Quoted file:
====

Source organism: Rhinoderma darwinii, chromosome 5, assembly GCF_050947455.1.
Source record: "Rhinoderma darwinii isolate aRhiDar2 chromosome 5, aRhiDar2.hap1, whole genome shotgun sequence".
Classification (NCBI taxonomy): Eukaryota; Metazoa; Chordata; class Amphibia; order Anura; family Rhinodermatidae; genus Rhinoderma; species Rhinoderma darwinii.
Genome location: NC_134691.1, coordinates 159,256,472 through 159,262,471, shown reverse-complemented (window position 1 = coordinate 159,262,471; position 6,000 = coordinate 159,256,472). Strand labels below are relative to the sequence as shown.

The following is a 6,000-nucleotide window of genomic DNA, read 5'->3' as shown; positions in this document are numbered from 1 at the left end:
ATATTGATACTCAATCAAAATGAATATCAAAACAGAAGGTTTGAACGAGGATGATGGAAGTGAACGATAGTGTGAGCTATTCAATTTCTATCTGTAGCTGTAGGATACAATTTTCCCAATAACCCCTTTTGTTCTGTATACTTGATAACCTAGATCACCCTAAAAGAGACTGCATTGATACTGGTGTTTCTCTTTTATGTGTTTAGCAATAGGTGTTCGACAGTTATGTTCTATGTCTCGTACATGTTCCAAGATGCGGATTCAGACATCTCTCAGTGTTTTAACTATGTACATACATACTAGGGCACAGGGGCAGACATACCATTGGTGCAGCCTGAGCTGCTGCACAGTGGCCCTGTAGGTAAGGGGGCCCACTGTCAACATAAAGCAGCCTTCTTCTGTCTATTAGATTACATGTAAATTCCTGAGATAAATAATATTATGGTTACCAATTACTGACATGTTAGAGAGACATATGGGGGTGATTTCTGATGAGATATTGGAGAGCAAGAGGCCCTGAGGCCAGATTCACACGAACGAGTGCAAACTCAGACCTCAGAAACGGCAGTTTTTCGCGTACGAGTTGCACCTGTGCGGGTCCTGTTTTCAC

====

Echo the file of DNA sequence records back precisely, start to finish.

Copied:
Source organism: Rhinoderma darwinii, chromosome 5, assembly GCF_050947455.1.
Source record: "Rhinoderma darwinii isolate aRhiDar2 chromosome 5, aRhiDar2.hap1, whole genome shotgun sequence".
Classification (NCBI taxonomy): Eukaryota; Metazoa; Chordata; class Amphibia; order Anura; family Rhinodermatidae; genus Rhinoderma; species Rhinoderma darwinii.
Genome location: NC_134691.1, coordinates 159,256,472 through 159,262,471, shown reverse-complemented (window position 1 = coordinate 159,262,471; position 6,000 = coordinate 159,256,472). Strand labels below are relative to the sequence as shown.

The following is a 6,000-nucleotide window of genomic DNA, read 5'->3' as shown; positions in this document are numbered from 1 at the left end:
ATATTGATACTCAATCAAAATGAATATCAAAACAGAAGGTTTGAACGAGGATGATGGAAGTGAACGATAGTGTGAGCTATTCAATTTCTATCTGTAGCTGTAGGATACAATTTTCCCAATAACCCCTTTTGTTCTGTATACTTGATAACCTAGATCACCCTAAAAGAGACTGCATTGATACTGGTGTTTCTCTTTTATGTGTTTAGCAATAGGTGTTCGACAGTTATGTTCTATGTCTCGTACATGTTCCAAGATGCGGATTCAGACATCTCTCAGTGTTTTAACTATGTACATACATACTAGGGCACAGGGGCAGACATACCATTGGTGCAGCCTGAGCTGCTGCACAGTGGCCCTGTAGGTAAGGGGGCCCACTGTCAACATAAAGCAGCCTTCTTCTGTCTATTAGATTACATGTAAATTCCTGAGATAAATAATATTATGGTTACCAATTACTGACATGTTAGAGAGACATATGGGGGTGATTTCTGATGAGATATTGGAGAGCAAGAGGCCCTGAGGCCAGATTCACACGAACGAGTGCAAACTCAGACCTCAGAAACGGCAGTTTTTCGCGTACGAGTTGCACCTGTGCGGGTCCTGTTTTCAC